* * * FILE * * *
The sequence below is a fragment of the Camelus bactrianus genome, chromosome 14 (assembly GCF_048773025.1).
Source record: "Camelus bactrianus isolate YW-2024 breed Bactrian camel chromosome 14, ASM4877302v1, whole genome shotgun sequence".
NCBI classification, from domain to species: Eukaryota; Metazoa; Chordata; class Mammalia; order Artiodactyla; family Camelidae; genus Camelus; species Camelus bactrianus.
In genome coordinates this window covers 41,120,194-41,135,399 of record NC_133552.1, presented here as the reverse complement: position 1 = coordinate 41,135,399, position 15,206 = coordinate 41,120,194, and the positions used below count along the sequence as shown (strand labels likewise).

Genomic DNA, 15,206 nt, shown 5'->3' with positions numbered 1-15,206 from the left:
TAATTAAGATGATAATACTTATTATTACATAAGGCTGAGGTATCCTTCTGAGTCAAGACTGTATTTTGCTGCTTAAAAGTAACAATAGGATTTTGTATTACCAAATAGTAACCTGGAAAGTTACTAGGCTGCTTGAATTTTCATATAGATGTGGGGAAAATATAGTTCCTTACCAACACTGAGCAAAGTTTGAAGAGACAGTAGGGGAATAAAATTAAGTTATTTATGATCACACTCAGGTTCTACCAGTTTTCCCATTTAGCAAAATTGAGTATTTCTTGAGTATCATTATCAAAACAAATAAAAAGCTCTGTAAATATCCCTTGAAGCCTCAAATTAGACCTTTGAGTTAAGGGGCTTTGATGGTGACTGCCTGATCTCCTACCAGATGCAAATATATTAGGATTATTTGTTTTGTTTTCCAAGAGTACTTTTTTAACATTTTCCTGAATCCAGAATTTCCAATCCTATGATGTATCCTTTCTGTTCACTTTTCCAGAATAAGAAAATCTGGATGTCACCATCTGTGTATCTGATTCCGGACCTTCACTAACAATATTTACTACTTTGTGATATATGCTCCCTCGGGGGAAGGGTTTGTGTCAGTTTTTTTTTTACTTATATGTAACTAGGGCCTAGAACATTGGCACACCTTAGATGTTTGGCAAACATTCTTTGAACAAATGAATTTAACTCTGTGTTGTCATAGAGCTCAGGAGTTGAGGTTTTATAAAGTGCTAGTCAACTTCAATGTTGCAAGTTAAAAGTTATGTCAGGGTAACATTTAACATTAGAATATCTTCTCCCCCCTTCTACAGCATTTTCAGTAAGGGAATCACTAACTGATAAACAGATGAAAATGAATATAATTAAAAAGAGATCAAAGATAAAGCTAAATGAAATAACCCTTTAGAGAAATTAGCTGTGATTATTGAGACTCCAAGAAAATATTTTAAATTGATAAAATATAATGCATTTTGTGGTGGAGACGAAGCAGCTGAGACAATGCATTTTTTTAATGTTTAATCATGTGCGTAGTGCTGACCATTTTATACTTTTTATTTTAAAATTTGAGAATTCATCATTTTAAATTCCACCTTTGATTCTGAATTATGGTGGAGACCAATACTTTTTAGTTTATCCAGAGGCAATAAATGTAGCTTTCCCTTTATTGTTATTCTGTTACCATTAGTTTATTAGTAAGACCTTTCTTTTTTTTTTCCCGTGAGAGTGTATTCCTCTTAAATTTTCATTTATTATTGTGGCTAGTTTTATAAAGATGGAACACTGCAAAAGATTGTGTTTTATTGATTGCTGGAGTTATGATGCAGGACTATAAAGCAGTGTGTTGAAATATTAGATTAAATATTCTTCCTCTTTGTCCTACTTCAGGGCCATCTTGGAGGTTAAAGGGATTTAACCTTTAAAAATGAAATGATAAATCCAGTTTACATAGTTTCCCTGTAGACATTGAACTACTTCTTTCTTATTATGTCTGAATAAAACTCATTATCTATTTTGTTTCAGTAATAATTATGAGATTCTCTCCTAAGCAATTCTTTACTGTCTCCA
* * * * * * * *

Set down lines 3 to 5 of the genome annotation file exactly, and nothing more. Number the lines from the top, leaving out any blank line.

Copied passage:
NCBI classification, from domain to species: Eukaryota; Metazoa; Chordata; class Mammalia; order Artiodactyla; family Camelidae; genus Camelus; species Camelus bactrianus.
In genome coordinates this window covers 41,120,194-41,135,399 of record NC_133552.1, presented here as the reverse complement: position 1 = coordinate 41,135,399, position 15,206 = coordinate 41,120,194, and the positions used below count along the sequence as shown (strand labels likewise).

Genomic DNA, 15,206 nt, shown 5'->3' with positions numbered 1-15,206 from the left: